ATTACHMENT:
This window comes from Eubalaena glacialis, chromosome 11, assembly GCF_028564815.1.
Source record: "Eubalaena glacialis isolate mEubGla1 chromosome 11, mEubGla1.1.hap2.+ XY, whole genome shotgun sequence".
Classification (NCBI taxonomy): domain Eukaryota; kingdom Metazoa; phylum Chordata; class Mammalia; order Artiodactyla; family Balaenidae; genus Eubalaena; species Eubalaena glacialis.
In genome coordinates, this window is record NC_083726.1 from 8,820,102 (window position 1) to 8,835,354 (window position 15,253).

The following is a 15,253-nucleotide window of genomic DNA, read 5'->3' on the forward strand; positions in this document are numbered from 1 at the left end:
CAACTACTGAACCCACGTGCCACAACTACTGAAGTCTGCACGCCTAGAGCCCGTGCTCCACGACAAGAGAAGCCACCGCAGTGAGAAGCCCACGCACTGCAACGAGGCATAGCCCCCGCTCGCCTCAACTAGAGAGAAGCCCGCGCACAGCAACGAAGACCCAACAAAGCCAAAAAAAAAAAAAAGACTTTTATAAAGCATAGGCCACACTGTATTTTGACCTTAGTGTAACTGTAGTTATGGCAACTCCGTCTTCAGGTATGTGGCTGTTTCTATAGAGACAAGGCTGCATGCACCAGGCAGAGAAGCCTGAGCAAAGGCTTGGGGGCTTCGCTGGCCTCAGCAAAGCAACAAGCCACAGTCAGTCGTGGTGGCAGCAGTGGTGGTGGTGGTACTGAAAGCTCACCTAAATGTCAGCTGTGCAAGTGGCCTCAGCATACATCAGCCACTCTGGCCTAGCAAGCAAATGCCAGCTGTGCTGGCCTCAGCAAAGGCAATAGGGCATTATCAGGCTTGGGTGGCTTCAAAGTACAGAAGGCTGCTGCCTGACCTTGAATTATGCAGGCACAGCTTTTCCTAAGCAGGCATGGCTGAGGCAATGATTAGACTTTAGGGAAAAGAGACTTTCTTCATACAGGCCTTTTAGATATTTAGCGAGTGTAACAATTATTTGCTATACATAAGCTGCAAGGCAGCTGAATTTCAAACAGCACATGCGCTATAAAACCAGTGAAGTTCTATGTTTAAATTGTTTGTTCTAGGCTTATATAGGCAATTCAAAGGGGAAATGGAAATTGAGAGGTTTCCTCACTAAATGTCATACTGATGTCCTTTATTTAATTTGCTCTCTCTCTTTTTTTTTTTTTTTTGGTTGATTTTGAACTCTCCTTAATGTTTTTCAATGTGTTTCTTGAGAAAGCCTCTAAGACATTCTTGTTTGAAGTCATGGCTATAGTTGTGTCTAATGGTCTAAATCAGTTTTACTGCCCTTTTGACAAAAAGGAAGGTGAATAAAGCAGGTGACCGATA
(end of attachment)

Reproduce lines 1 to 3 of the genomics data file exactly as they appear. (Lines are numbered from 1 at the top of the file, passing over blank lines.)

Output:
This window comes from Eubalaena glacialis, chromosome 11, assembly GCF_028564815.1.
Source record: "Eubalaena glacialis isolate mEubGla1 chromosome 11, mEubGla1.1.hap2.+ XY, whole genome shotgun sequence".
Classification (NCBI taxonomy): domain Eukaryota; kingdom Metazoa; phylum Chordata; class Mammalia; order Artiodactyla; family Balaenidae; genus Eubalaena; species Eubalaena glacialis.